“The climate change effect is probably only a 5 to 10 percent effect in terms of the instability and subsequent rainfall, but it translates into up to a 33 percent effect in terms of damage. (It is highly nonlinear, for 10 percent it is 1.1 to the power of three = 1.33.) So there is a chain of events, and climate change mainly affects the first link: the basic buoyancy of the air is increased. Whether that translates into a supercell storm and one with a tornado is largely chance weather,” he said.
“There is a large level of natural variability, but it is when the natural variability is going in the same direction as climate change effects that we suddenly break records. We cross thresholds and record new extremes. A small effect can translate into a large impact under those conditions. It’s the straw that breaks the camel’s back.”
And beyond scientists, there were also the opinions of “science guys” regarding tornadoes and climate change:
More severe weather. More suffering. More expense. Let’s all take climate change seriously. pic.twitter.com/HGHQJLgqRr
— Bill Nye (@BillNye) May 11, 2016
So, how did the media react to this latest news? Livingston noted that the lack of violent tornadoes in 2018 “seem(s) to fit a recent pattern.”
“In simple terms, there have been downtrends in violent tornado numbers both across the entire modern period, and when looking at just the period since Doppler radar was fully implemented across the country in the mid-1990s. A 15-year average as high as 13.7 in the mid-1970s will drop to 5.9 next year,” he wrote.
If one were conspiratorially inclined, one could note that Livingston’s talk of a “recent pattern” could be seen as “any sort of change in the weather is anthropocentric climate change.” I’m not the tinfoil hat type, though, so I would never say such a thing.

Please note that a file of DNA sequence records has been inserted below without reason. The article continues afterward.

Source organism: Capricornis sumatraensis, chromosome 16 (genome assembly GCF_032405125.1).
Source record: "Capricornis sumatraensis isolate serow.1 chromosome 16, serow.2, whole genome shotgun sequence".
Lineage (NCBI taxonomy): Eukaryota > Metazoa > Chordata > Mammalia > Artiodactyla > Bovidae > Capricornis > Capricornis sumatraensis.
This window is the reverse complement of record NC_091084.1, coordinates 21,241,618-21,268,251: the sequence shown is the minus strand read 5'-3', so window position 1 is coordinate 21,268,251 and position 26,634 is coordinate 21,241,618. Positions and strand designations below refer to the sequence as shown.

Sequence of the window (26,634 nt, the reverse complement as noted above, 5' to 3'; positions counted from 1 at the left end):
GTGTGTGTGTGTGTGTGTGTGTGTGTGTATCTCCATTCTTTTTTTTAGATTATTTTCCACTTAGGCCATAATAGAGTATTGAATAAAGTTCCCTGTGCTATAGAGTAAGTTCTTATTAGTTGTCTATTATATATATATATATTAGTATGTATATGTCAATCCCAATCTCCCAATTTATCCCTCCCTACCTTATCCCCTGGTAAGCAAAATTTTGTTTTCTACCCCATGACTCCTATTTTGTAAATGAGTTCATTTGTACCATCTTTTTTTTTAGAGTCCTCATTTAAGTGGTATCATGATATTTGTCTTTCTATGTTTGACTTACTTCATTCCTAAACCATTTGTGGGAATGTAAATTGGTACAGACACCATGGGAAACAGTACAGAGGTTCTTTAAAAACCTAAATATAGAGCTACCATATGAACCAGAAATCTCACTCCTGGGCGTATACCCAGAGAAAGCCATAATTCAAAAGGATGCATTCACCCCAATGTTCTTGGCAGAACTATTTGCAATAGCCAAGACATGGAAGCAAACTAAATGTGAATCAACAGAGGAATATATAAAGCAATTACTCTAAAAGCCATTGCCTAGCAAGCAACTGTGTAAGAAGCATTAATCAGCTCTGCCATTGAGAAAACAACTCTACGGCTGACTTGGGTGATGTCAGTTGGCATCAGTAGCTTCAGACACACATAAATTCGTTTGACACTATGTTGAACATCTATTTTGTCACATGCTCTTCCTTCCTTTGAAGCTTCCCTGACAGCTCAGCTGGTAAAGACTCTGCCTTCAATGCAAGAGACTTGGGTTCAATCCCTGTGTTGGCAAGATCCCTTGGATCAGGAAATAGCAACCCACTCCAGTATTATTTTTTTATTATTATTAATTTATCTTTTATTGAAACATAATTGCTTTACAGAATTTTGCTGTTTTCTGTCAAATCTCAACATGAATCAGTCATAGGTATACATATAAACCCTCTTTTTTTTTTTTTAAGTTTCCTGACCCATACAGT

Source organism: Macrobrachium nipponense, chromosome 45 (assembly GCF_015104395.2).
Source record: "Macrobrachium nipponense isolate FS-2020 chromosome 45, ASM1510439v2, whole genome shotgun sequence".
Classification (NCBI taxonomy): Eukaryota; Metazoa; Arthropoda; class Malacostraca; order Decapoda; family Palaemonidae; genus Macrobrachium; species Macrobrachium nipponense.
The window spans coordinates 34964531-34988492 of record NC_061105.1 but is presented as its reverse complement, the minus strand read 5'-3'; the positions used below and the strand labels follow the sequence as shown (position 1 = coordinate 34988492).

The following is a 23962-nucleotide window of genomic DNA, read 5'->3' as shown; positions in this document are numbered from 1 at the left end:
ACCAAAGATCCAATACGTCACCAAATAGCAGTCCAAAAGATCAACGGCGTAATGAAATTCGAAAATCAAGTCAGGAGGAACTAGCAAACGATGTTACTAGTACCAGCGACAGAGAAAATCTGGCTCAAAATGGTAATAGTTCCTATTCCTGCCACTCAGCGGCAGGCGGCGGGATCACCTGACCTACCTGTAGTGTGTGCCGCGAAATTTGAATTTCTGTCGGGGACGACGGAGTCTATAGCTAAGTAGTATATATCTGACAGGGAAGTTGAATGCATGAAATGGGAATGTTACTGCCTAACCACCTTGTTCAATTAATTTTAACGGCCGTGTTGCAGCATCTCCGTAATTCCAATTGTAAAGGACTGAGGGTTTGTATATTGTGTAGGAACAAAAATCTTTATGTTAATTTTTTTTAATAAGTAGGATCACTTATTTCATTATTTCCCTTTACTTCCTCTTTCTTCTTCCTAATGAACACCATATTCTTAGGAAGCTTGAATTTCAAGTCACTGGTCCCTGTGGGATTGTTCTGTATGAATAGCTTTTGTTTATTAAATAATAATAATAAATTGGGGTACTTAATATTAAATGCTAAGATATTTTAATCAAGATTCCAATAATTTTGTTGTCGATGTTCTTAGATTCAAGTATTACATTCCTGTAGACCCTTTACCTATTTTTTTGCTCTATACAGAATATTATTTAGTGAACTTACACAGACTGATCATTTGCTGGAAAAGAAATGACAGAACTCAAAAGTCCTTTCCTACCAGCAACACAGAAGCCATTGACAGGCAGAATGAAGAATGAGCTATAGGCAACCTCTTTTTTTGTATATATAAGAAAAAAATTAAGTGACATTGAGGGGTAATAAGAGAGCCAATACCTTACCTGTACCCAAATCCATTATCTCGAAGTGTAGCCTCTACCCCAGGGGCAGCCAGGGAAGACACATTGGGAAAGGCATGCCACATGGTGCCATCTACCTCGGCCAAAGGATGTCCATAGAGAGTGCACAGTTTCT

As for HuffPost, it noted that “(s)ome of these figures could change by the end of the year, however, as severe thunderstorms threaten parts of Texas, Oklahoma, Louisiana, Arkansas, Mississippi and Tennessee. AccuWeather.com said residents in the affected areas should brace for downpours, strong wind gusts and possible isolated tornadoes through Thursday.” Whether any of these tornadoes reach EF4 or EF5 is anyone’s guess, but that likely won’t change the record-breaking numbers set this year.
Newsweek, for the record, echoed similar sentiments and spent roughly a third of the story talking about the storm cell.
No, there isn’t a consensus as to whether anthropogenic climate change would cause either more tornadoes or more violent tornadoes. There hasn’t been a shortage, however, of scientists willing to say that it will — and they likely won’t be issuing statements regarding the 2018 numbers. I also guess that when they’re called by the media to further opine on tornadoes and their relation to climate change, the numbers probably won’t change their speculations. Just a hunch.